Moreover, the AKP government already has an authorization in hand for deploying troops to Syria and Iraq. Passed on September 3, 2015, and effective until October 2016, this authorization states that “the Syrian regime’s policies of violence, support to terrorist groups, and provocation of ethnic and sectarian differences continue to be risks and threats to humanity, security, and regional stability for the fifth year of the civil war.” It also notes the importance of “carrying out activities and operations as part of the international coalition against [the Islamic State] and similar groups.” In addition, it highlights the Kurdistan Workers Party (PKK) threat: “Armed PKK terrorist units continue to occupy territory in northern Iraq. A rise in other terror elements and the threat they put forward is also evident in Iraq and Syria.”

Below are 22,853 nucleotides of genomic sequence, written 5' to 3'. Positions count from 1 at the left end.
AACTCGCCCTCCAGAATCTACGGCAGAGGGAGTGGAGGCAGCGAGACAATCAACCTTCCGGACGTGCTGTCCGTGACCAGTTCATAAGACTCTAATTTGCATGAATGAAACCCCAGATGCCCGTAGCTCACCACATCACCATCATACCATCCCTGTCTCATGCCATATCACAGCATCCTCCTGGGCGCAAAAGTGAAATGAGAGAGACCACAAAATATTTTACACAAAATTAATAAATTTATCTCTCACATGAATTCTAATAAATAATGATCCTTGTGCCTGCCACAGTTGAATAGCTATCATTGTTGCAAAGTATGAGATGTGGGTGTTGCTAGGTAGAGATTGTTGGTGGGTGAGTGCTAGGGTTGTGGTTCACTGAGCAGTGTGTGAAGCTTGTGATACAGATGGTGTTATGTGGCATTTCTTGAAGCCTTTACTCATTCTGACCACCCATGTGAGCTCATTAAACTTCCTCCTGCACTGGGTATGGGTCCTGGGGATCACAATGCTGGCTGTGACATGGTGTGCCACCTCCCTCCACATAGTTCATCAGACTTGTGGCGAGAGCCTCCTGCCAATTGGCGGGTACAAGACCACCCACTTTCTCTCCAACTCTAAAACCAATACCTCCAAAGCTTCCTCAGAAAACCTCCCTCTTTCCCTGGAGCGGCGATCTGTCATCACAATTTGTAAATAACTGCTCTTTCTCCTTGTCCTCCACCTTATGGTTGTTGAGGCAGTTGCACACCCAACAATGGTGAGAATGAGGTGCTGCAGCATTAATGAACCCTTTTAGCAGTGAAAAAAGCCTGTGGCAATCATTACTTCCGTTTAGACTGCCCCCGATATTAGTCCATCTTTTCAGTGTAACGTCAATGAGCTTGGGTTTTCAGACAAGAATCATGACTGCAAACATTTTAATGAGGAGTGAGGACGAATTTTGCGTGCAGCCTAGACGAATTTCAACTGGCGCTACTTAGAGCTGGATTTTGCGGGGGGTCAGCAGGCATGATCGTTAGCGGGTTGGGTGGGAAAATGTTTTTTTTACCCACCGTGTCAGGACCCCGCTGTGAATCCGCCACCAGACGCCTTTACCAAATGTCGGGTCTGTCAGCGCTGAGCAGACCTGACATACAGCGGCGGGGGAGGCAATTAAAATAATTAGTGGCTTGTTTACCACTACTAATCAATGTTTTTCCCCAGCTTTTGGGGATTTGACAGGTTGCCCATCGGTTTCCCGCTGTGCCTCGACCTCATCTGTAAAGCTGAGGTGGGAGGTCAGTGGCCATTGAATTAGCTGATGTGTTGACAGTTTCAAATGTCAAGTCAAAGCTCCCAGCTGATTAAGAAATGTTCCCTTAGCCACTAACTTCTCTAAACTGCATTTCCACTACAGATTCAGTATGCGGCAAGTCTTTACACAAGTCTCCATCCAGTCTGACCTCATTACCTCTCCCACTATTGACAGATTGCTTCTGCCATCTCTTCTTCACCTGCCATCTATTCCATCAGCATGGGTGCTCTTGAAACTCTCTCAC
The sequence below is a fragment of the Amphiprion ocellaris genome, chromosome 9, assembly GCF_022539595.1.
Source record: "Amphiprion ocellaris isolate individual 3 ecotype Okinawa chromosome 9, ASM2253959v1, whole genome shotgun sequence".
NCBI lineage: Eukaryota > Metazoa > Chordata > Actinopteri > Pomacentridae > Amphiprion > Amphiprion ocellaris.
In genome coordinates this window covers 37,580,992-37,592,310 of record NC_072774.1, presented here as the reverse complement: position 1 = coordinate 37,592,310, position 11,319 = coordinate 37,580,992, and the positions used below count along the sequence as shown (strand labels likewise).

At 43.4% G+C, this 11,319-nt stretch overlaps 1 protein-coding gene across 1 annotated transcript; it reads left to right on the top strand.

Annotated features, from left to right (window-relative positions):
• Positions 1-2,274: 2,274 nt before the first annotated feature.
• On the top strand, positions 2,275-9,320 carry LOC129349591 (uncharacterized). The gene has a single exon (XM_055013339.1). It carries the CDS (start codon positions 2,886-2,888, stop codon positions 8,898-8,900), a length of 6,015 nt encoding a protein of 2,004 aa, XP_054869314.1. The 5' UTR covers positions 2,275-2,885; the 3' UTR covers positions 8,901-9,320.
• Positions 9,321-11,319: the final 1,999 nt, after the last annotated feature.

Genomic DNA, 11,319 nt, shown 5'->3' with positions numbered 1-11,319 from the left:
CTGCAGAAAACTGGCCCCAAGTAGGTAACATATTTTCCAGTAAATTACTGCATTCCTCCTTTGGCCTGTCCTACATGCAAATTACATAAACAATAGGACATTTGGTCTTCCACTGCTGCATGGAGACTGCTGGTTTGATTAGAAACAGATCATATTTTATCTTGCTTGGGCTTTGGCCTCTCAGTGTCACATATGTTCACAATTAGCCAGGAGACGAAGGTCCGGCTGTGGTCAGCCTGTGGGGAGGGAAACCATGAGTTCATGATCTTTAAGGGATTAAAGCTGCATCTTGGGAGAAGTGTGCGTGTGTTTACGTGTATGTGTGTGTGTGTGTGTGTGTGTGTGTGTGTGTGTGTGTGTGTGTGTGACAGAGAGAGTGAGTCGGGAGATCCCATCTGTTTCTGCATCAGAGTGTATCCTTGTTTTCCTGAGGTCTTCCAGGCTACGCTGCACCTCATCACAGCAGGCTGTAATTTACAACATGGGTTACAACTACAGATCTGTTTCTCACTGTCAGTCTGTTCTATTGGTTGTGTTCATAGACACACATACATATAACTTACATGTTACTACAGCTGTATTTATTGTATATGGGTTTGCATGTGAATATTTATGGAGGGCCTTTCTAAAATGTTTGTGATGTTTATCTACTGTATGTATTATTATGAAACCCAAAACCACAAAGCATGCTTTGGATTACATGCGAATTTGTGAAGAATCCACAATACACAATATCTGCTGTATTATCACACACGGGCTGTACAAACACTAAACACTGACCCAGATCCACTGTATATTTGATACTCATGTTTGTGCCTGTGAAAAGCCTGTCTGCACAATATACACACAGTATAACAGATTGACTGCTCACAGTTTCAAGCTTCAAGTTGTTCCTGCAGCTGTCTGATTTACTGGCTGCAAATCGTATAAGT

The authorization concludes with the following declaration: “In light of these circumstances, to take necessary precautions to protect Turkey’s national security against any terrorism and security threats within international law, to eliminate any attacks now or in the future from terrorist groups in Syria and Iraq, to continue our national security against potential risks such as mass migration, to protect Turkey’s interests effectively during these developments, and to help implement policies in a fast and dynamic manner that will prevent Turkey from being put in a difficult position depending on regional developments, the Turkish Armed Forces, if need be, have been authorized to carry out cross-border operations, deploy military personnel to foreign countries, and also welcome foreign armed forces if they are serving the same purpose, with their boundaries, extent, timing, and size to be decided by the government.”